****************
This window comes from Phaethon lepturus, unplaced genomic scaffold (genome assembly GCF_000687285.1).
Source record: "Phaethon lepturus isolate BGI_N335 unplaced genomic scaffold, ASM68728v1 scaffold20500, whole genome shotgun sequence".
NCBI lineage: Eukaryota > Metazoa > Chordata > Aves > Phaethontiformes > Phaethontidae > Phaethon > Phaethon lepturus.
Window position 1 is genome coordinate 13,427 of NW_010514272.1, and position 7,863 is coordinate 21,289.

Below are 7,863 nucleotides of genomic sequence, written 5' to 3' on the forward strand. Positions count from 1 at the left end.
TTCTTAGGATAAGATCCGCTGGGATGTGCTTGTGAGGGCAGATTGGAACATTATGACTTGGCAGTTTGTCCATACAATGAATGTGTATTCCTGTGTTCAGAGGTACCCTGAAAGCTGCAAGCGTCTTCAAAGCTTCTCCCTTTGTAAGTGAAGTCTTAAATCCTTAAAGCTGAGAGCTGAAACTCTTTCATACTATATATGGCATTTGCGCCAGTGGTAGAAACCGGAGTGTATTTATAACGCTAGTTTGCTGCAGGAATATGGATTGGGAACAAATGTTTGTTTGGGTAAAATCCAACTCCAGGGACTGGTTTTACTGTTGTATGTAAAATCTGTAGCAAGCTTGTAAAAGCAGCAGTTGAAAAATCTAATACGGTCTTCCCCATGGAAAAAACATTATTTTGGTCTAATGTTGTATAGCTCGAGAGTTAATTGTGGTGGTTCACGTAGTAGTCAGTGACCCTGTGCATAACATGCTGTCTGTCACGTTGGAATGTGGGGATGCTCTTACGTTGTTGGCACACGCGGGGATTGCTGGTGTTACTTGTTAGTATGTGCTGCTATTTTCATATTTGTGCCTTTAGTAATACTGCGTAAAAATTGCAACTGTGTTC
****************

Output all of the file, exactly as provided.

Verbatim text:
This window comes from Phaethon lepturus, unplaced genomic scaffold (genome assembly GCF_000687285.1).
Source record: "Phaethon lepturus isolate BGI_N335 unplaced genomic scaffold, ASM68728v1 scaffold20500, whole genome shotgun sequence".
NCBI lineage: Eukaryota > Metazoa > Chordata > Aves > Phaethontiformes > Phaethontidae > Phaethon > Phaethon lepturus.
Window position 1 is genome coordinate 13,427 of NW_010514272.1, and position 7,863 is coordinate 21,289.

Below are 7,863 nucleotides of genomic sequence, written 5' to 3' on the forward strand. Positions count from 1 at the left end.
TTCTTAGGATAAGATCCGCTGGGATGTGCTTGTGAGGGCAGATTGGAACATTATGACTTGGCAGTTTGTCCATACAATGAATGTGTATTCCTGTGTTCAGAGGTACCCTGAAAGCTGCAAGCGTCTTCAAAGCTTCTCCCTTTGTAAGTGAAGTCTTAAATCCTTAAAGCTGAGAGCTGAAACTCTTTCATACTATATATGGCATTTGCGCCAGTGGTAGAAACCGGAGTGTATTTATAACGCTAGTTTGCTGCAGGAATATGGATTGGGAACAAATGTTTGTTTGGGTAAAATCCAACTCCAGGGACTGGTTTTACTGTTGTATGTAAAATCTGTAGCAAGCTTGTAAAAGCAGCAGTTGAAAAATCTAATACGGTCTTCCCCATGGAAAAAACATTATTTTGGTCTAATGTTGTATAGCTCGAGAGTTAATTGTGGTGGTTCACGTAGTAGTCAGTGACCCTGTGCATAACATGCTGTCTGTCACGTTGGAATGTGGGGATGCTCTTACGTTGTTGGCACACGCGGGGATTGCTGGTGTTACTTGTTAGTATGTGCTGCTATTTTCATATTTGTGCCTTTAGTAATACTGCGTAAAAATTGCAACTGTGTTC